Stay fit with 5 easy heart-healthy desk exercises

April 18, 2024

Heart and Vascular Wellness
Man standing up working

Protecting your heart health while working a desk job just got easier! Check out cardiac health exercise tips from Lisa McNeil, Fitness Manager at Riverside Wellness and Fitness Center, to promote healthy living.

The importance of heart health

According to the National Heart, Lung and Blood Institute, heart disease is the top cause of death for both males and females. That’s why following a heart-healthy diet and getting regular physical exercise is so important.

“Experts recommend that adults get at least 150 minutes of exercise each week,” explains Lisa McNeil, Fitness Manager at RWFC. The heart benefits of regular physical activity include:

  • Managing your risk factors for coronary heart disease, including lowering blood pressure and cholesterol
  • Promoting a healthy body weight
  • Reducing your risk of a heart attack
  • Strengthening the heart muscle

Health risks of a sedentary lifestyle

People who don’t get regular physical activity risk developing:

Incorporating heart health into your workday

Even if you have to spend a good chunk of your day sitting at a desk, you can take steps to promote your heart health. Here are some tips:

  • Bring lunch – and heart-healthy snacks – from home
  • Opt for the stairs instead of the elevator
  • Park in the back row of the parking lot or garage
  • Stand up regularly – at least once an hour
  • Use your lunchtime or breaks for physical activity

5 desk exercises for a healthy heart

The American Heart Association reports that the average adult sits between six and eight hours each day. Try these simple desk exercises to make your chair time more heart-healthy. Sit in a chair for these first three exercises:

  1. Finger reaches. Reach both arms straight up in the air over your head. Hold for 10 seconds. Then, extend your right hand a bit further and hold for 10 seconds. Repeat with your left hand.
  2. Neck stretch. Roll your head towards your right shoulder as far as you can. Gently use your hand to press a little and feel the stretch. Hold for 10 seconds, and repeat on your left side.
  3. Shoulder blade squeezes. Squeeze your shoulder blades together as hard as possible for 10 seconds, then release. Repeat several times.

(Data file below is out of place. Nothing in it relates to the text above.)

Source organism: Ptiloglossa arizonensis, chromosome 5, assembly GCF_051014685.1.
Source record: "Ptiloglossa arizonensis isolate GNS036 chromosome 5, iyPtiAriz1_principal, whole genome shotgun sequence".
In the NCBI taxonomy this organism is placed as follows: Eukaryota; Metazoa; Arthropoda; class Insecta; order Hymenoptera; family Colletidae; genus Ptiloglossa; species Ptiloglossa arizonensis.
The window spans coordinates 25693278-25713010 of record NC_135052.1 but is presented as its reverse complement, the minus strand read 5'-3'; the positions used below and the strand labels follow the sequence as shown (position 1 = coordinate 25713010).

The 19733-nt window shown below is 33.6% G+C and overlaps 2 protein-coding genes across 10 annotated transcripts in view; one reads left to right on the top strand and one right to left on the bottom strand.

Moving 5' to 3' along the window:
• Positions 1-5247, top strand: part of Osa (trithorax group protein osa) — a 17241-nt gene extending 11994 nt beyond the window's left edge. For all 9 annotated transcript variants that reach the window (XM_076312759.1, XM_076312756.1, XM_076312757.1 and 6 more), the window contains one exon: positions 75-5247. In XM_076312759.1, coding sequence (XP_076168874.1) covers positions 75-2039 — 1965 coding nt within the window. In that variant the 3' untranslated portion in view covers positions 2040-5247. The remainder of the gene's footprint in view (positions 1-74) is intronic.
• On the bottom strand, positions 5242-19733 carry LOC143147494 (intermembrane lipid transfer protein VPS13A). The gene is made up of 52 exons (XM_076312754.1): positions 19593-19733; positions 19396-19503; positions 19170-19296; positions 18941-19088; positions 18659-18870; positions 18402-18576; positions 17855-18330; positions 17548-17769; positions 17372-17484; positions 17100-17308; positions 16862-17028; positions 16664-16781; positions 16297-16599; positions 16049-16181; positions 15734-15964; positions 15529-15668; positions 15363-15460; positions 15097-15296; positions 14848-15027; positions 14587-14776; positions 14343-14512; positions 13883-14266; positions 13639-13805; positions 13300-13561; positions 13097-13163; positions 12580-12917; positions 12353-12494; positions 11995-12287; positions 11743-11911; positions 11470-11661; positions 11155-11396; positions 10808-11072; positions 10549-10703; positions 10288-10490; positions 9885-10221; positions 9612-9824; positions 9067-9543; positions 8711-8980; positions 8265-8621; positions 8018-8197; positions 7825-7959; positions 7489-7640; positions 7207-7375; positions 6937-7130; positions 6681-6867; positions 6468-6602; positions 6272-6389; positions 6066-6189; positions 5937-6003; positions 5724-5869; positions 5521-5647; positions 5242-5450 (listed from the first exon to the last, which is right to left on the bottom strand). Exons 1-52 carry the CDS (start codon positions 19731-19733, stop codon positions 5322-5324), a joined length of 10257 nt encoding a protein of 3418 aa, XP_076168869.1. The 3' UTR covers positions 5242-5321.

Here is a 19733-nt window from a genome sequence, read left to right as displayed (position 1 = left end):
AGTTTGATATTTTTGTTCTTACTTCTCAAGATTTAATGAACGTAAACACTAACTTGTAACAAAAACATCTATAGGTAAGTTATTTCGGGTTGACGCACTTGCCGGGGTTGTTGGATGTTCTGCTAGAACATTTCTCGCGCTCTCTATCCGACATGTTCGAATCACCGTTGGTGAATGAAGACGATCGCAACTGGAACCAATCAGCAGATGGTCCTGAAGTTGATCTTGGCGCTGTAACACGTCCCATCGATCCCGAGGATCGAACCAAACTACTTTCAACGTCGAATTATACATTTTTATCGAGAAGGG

4. Calf raises. Stand up behind your desk chair, holding on for support. Raise your heels off the floor until you’re standing on your tiptoes. Then, slowly lower yourself back down on your heels. Repeat 10 times.
  5. Chair squats. Stand up from your desk chair. Then, slowly lower your body back down as if you’re going to sit in your chair, but stop right before you reach the chair. Slowly raise your body back up to standing position. Repeat 10 times.

Creating a heart-healthy workspace

If it’s an option, consider setting up a standing desk. “Research has shown that using a standing desk can lead to a variety of benefits, including lowering your risk for heart disease, reducing blood sugar levels and lowering risk for obesity,” explains Lisa McNeil, Fitness Manager at RWFC. Use a walking pad (a very low-profile treadmill) for added heart health benefits. By choosing smaller office furniture, you can leave space in your office for quick stretching and cardio bursts.

Quick exercises for work breaks

For a speedy cardiovascular burst while at work, try out these exercises on your next break:

  • Jumping jacks. Do jumping jacks for one minute, rest for 30 seconds and repeat.
  • Stairway workout. This exercise works best if your office has a back stairway with several flights. Run – or briskly walk – up as many sets of stairs as you can. Walk back down at a slower pace. Repeat if desired.

Boost your cardiovascular health

If you have questions about changes you can make in your daily life to improve your heart health, we’re here to help. Start by speaking with your Riverside Health System primary care doctor.

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